The Urgent Pedagogies’ project points out such alternative alliances of pedagogies in critical spatial practices. Such practices not only deal with existing structures to transform its power and knowledge production but aim also to invent alliances of methodologies and initiatives. For instance Campus in Camps initiative in Dheisheh Palestinian Refugee Camp in Palestine, is one of the collective unlearning platforms that younger generation inhabitants of the camp, researchers, artists and architects are involved in redefining many common concepts such as commons, ecology, citizenship and curriculum in the action of decolonizing the everyday life conditions of a camp. On the other hand, another example of an initiative is Interflugs, a student collective that acts and reflects within social struggles and movements as an autonomous body inside an institution of the art academy in Berlin. Diverse forms of instituting either in a refugee camp or inside an institution in the heart of Europe provides experiences of instituting and infrastructures that put the possibilities of alliances in our horizon.

Henry Giroux mentions Hall’s legacy on pedagogy: “For Hall, culture provides the constitutive framework for making the pedagogical political – recognizing that how we come to learn and what we learn is imminently tied to strategies of understanding, representation, and disruption.”[5] In conclusion; forming alliances as infrastructures of resistance, trans-territorial solidarities and altering within transversal methodologies are more than ever urgent in pedagogies of art and architecture.

Bibliography

Jeffery Shantz 2012 “Learning to Win: Anarchist Infrastructures of Resistance”,  Anarchist Pedagogies (Collective Actions, Theories, And Critical Reflections on Education), Edt.Robert H.Haworth, PM press, Oakland, p.162-174.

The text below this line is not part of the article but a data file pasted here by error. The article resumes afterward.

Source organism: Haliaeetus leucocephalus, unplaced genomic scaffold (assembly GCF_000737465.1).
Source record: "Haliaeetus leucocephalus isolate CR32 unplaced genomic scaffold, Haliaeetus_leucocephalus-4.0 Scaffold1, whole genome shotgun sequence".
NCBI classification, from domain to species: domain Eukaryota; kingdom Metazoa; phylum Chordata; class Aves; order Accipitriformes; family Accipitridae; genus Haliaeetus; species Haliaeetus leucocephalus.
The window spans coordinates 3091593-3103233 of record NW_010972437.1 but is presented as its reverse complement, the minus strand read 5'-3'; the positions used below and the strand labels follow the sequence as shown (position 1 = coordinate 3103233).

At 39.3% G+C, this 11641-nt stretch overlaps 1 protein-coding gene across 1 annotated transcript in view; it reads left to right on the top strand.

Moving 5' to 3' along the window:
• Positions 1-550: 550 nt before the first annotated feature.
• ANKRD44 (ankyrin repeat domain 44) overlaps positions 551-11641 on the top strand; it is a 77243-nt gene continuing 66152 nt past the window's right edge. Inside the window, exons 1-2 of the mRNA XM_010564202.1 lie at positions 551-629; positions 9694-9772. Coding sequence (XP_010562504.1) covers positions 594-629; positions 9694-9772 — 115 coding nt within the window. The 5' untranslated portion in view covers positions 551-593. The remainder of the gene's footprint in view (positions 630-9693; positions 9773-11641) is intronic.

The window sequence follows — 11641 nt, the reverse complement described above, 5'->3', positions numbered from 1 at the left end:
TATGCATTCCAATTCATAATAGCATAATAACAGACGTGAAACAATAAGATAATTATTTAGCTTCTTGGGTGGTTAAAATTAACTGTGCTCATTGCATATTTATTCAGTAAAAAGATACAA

Henry A. Giroux 2000 “Public Pedagogy As Cultural Politics: Stuart Hall and The Crisis of Culture”, Culture Studies 14(2), Routledge, p.341-360.

Greig de Peuter 2007 “Universities, Intellectuals, and Multitudes: An Interview with Stuart Hall”, Utopian Pedagogy, University of Toronto Press.

Jane Rendell, 2016 “Critical Spatial Practice as Parrhesia”, MaHKUscript: Journal of Fine Art Research, 1(2): 16, pp. 1–8.Tuck, Eve and Yang, K. Wayne 2012 ‘Decolonization is not  a metaphor’, Decolonization:  Indigeneity, Education & Society 1(1): 1–40.

G. Genosko (Edt.) 1996 The Guattari Reader, Oxford: Blackwell.

Pelin Tan 2017 “Decolonizing Architectural Education: Towards an Affective Pedagogy”, The Social Re Production of Architecture, Routledge.

Anna Hickey-Moody  2013 “Aesthetics and affective pedagogy”, in Rebecca Coleman and  Jessica Ringrose (Eds.) Deleuze  and Research Methodologies,  Edinburgh: Edinburgh University  Press, pp. 79–95.

John Law 2004 After Method:  Mess in the Social Science  Research, London: Routledge.

This text has been commissioned and written uniquely for Urgent Pedagogies.

Notes

1.

“Universities, Intellectuals, and Multitudes: An Interview with Stuart Hall”, interviewed by Greig de Peuter, Utopian Pedagogy.

2.

Ibid.p.1. “I call ‘critical spatial practice’. In art such work has been variously described as contextual practice, site-specific art and public art; in architecture it has been described as conceptual design and urban intervention. To encounter such modes of practice, in Art and Architecture I visit works produced by galleries that operate ‘outside’ their physical limits, commissioning agencies and independent curators who support and develop ‘site-specific’ work and artists, architects and collaborative groups that produce various kinds of critical projects from performance art to urban design.”